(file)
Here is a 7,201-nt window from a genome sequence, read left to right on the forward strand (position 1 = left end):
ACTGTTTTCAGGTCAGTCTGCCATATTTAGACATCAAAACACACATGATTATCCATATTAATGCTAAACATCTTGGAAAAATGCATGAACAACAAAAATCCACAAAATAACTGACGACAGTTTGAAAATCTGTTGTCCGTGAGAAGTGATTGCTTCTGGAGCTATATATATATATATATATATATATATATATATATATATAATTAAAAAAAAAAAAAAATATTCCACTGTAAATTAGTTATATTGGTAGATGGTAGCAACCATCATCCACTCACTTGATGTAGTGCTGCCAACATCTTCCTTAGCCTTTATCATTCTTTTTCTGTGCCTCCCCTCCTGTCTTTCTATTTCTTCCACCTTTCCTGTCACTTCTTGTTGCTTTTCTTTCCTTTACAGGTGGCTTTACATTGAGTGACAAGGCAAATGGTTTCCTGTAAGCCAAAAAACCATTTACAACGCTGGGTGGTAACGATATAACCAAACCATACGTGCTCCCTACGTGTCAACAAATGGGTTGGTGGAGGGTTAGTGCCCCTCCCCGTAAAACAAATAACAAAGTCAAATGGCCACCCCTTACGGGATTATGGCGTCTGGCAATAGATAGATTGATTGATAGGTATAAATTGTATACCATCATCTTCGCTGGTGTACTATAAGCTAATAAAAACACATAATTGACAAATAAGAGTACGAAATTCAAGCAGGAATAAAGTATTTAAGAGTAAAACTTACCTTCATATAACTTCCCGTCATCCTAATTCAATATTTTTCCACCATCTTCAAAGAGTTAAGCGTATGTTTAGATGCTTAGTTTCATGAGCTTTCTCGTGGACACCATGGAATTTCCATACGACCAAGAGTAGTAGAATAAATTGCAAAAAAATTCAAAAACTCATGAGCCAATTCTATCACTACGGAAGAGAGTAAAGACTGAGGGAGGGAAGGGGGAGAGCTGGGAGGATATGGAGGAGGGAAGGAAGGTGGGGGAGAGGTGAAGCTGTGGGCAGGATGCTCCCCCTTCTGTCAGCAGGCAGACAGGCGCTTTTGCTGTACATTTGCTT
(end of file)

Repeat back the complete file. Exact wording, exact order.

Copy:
Here is a 7,201-nt window from a genome sequence, read left to right on the forward strand (position 1 = left end):
ACTGTTTTCAGGTCAGTCTGCCATATTTAGACATCAAAACACACATGATTATCCATATTAATGCTAAACATCTTGGAAAAATGCATGAACAACAAAAATCCACAAAATAACTGACGACAGTTTGAAAATCTGTTGTCCGTGAGAAGTGATTGCTTCTGGAGCTATATATATATATATATATATATATATATATATATATATAATTAAAAAAAAAAAAAAATATTCCACTGTAAATTAGTTATATTGGTAGATGGTAGCAACCATCATCCACTCACTTGATGTAGTGCTGCCAACATCTTCCTTAGCCTTTATCATTCTTTTTCTGTGCCTCCCCTCCTGTCTTTCTATTTCTTCCACCTTTCCTGTCACTTCTTGTTGCTTTTCTTTCCTTTACAGGTGGCTTTACATTGAGTGACAAGGCAAATGGTTTCCTGTAAGCCAAAAAACCATTTACAACGCTGGGTGGTAACGATATAACCAAACCATACGTGCTCCCTACGTGTCAACAAATGGGTTGGTGGAGGGTTAGTGCCCCTCCCCGTAAAACAAATAACAAAGTCAAATGGCCACCCCTTACGGGATTATGGCGTCTGGCAATAGATAGATTGATTGATAGGTATAAATTGTATACCATCATCTTCGCTGGTGTACTATAAGCTAATAAAAACACATAATTGACAAATAAGAGTACGAAATTCAAGCAGGAATAAAGTATTTAAGAGTAAAACTTACCTTCATATAACTTCCCGTCATCCTAATTCAATATTTTTCCACCATCTTCAAAGAGTTAAGCGTATGTTTAGATGCTTAGTTTCATGAGCTTTCTCGTGGACACCATGGAATTTCCATACGACCAAGAGTAGTAGAATAAATTGCAAAAAAATTCAAAAACTCATGAGCCAATTCTATCACTACGGAAGAGAGTAAAGACTGAGGGAGGGAAGGGGGAGAGCTGGGAGGATATGGAGGAGGGAAGGAAGGTGGGGGAGAGGTGAAGCTGTGGGCAGGATGCTCCCCCTTCTGTCAGCAGGCAGACAGGCGCTTTTGCTGTACATTTGCTT